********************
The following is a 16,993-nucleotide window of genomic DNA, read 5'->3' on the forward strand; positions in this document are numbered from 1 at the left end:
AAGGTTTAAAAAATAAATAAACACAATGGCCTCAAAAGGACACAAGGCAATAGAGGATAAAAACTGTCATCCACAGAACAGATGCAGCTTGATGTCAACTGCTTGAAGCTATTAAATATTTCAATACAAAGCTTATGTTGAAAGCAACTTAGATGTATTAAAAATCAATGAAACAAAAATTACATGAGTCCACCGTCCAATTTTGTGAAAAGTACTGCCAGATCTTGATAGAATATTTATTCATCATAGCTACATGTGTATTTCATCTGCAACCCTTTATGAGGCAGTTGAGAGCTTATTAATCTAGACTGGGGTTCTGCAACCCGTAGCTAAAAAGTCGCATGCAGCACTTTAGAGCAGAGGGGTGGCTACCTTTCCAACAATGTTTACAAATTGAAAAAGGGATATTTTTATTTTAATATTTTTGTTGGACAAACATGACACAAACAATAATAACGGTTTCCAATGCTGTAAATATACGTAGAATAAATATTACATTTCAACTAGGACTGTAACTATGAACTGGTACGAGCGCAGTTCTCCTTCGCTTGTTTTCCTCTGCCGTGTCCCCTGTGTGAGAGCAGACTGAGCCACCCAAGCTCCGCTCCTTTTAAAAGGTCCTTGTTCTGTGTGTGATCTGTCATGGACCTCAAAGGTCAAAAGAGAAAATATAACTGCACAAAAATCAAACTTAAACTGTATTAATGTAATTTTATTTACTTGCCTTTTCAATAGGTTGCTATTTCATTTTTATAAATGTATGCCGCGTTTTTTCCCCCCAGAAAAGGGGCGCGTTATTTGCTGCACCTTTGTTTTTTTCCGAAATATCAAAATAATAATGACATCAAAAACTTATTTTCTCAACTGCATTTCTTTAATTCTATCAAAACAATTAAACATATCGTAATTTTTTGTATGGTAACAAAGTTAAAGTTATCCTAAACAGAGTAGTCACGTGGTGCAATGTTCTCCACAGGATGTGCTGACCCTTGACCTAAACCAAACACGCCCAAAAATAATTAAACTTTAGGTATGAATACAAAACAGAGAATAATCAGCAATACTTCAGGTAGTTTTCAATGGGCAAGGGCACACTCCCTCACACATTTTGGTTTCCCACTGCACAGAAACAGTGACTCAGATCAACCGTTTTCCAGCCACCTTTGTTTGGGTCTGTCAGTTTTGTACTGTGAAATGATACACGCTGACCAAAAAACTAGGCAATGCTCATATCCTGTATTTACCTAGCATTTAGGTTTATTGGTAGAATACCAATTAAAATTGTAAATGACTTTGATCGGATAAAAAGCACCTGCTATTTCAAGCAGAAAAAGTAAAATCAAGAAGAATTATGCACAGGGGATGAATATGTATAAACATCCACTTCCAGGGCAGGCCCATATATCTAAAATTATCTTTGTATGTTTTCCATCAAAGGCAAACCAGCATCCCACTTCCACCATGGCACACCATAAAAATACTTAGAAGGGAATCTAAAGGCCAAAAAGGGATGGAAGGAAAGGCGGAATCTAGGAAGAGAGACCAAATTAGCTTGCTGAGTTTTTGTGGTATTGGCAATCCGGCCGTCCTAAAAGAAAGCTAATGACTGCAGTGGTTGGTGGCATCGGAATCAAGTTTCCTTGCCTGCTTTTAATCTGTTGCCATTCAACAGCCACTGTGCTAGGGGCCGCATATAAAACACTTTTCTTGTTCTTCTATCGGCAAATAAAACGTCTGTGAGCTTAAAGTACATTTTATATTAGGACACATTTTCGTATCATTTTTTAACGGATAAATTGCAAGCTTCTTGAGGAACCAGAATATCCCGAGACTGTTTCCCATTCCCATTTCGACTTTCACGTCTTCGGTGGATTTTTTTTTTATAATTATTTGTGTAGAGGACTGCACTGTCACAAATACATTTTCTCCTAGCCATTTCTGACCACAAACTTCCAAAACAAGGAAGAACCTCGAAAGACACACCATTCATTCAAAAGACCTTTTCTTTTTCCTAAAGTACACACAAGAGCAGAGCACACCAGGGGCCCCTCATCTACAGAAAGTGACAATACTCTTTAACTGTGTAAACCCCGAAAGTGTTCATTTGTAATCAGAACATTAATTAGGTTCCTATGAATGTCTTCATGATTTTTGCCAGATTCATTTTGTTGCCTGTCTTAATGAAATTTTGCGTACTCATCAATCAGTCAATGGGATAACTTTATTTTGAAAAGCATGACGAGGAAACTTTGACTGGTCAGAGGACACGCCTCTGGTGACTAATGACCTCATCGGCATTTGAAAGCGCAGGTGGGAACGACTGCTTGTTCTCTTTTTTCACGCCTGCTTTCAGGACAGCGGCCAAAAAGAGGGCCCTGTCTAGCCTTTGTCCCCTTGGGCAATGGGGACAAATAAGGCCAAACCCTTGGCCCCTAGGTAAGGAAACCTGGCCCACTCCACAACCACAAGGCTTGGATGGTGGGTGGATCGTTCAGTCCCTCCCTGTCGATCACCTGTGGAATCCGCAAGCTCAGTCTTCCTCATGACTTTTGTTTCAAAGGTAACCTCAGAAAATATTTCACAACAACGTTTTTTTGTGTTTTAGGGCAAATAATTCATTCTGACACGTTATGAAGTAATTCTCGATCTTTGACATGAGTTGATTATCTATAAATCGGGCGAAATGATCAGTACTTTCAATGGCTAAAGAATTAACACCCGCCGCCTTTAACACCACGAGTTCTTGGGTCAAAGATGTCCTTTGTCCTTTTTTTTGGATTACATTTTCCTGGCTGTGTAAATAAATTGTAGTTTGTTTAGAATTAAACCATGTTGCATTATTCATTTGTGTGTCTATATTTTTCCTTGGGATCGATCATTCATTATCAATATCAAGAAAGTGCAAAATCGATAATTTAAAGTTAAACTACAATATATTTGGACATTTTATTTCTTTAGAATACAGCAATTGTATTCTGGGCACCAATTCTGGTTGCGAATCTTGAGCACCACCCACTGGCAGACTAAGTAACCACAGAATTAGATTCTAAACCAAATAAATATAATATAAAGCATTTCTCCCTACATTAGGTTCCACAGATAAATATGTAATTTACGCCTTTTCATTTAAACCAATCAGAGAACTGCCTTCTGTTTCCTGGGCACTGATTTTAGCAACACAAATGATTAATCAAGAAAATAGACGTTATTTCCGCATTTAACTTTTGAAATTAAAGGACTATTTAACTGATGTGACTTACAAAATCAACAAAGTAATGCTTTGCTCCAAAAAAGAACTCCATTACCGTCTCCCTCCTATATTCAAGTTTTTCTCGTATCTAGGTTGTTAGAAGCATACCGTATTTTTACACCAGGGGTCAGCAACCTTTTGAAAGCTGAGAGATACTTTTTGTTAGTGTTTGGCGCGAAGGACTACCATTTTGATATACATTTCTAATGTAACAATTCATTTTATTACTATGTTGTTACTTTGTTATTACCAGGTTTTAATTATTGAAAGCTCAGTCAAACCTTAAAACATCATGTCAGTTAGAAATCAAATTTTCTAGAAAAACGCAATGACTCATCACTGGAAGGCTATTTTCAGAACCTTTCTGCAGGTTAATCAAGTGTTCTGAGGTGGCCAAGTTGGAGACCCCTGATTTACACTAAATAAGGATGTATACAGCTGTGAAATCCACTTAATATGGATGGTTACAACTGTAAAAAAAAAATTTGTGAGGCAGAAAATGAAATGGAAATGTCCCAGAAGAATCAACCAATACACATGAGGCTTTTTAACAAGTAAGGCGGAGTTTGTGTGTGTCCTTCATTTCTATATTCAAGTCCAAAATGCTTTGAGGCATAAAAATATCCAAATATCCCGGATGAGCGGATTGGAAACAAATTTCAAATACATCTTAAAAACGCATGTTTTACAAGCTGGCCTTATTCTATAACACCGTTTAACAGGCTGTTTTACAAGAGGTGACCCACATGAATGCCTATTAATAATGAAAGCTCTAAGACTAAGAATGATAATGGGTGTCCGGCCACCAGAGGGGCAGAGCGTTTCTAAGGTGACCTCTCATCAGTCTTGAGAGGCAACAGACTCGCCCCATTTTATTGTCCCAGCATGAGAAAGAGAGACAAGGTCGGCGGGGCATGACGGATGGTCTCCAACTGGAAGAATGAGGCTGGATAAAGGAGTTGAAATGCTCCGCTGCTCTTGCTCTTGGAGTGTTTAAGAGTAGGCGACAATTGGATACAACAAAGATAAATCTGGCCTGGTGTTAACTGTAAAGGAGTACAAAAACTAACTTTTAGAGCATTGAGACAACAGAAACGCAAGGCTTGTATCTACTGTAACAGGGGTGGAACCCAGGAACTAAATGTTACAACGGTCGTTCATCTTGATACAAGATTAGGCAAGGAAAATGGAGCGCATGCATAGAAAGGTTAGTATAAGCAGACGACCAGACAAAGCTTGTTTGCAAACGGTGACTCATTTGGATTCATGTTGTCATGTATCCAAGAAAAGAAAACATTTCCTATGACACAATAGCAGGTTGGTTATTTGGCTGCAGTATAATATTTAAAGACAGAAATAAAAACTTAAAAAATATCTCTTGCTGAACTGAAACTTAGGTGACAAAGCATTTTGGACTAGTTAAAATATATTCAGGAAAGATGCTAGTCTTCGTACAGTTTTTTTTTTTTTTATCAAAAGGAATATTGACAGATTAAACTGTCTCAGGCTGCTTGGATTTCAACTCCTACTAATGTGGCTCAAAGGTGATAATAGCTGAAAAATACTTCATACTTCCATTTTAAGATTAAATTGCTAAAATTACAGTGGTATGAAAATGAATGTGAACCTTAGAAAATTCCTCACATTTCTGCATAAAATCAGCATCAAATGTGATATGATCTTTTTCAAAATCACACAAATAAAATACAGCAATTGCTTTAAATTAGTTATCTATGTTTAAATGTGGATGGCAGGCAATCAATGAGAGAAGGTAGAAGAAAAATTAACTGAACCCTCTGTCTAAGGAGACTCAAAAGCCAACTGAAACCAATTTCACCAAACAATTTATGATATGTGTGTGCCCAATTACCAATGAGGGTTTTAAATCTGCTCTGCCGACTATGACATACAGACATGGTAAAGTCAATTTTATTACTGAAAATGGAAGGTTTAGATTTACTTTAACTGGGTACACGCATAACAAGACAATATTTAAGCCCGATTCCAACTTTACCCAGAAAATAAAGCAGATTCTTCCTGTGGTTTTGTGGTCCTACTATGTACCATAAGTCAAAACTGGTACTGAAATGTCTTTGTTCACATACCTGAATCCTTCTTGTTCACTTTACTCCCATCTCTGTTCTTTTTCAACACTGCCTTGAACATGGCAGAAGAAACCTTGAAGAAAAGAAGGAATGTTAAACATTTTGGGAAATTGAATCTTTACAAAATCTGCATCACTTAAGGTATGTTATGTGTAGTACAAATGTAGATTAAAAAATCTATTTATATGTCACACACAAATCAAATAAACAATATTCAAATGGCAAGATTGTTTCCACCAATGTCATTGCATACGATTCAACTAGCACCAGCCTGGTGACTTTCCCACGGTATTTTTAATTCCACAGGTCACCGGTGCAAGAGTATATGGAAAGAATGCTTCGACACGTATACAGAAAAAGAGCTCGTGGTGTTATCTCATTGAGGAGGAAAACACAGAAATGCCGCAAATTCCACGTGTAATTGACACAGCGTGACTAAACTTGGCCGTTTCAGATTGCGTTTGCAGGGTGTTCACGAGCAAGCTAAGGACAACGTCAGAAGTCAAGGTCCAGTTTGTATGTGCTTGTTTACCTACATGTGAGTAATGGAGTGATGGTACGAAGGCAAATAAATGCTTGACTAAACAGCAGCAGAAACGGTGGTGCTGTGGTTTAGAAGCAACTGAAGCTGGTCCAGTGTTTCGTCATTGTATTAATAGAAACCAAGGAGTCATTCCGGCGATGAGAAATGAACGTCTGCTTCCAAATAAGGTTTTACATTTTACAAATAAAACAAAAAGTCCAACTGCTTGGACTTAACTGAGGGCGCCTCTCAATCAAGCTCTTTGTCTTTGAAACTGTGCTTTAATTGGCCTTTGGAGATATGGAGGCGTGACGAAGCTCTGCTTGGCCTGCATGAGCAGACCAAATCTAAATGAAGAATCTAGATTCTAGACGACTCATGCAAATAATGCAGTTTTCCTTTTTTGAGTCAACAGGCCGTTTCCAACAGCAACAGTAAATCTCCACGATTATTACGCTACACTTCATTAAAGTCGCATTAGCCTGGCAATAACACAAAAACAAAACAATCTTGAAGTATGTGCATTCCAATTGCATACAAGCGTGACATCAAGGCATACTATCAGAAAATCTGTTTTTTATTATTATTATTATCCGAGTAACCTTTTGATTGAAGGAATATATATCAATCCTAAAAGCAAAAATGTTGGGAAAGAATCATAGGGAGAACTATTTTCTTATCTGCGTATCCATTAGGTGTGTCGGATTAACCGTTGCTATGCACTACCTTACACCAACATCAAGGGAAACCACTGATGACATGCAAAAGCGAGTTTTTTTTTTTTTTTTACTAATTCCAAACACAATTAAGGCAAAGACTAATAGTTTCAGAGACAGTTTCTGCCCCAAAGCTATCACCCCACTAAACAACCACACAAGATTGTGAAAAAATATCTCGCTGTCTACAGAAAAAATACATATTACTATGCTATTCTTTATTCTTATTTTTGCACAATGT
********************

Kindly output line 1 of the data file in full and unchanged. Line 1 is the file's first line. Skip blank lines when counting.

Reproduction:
The following is a 16,993-nucleotide window of genomic DNA, read 5'->3' on the forward strand; positions in this document are numbered from 1 at the left end: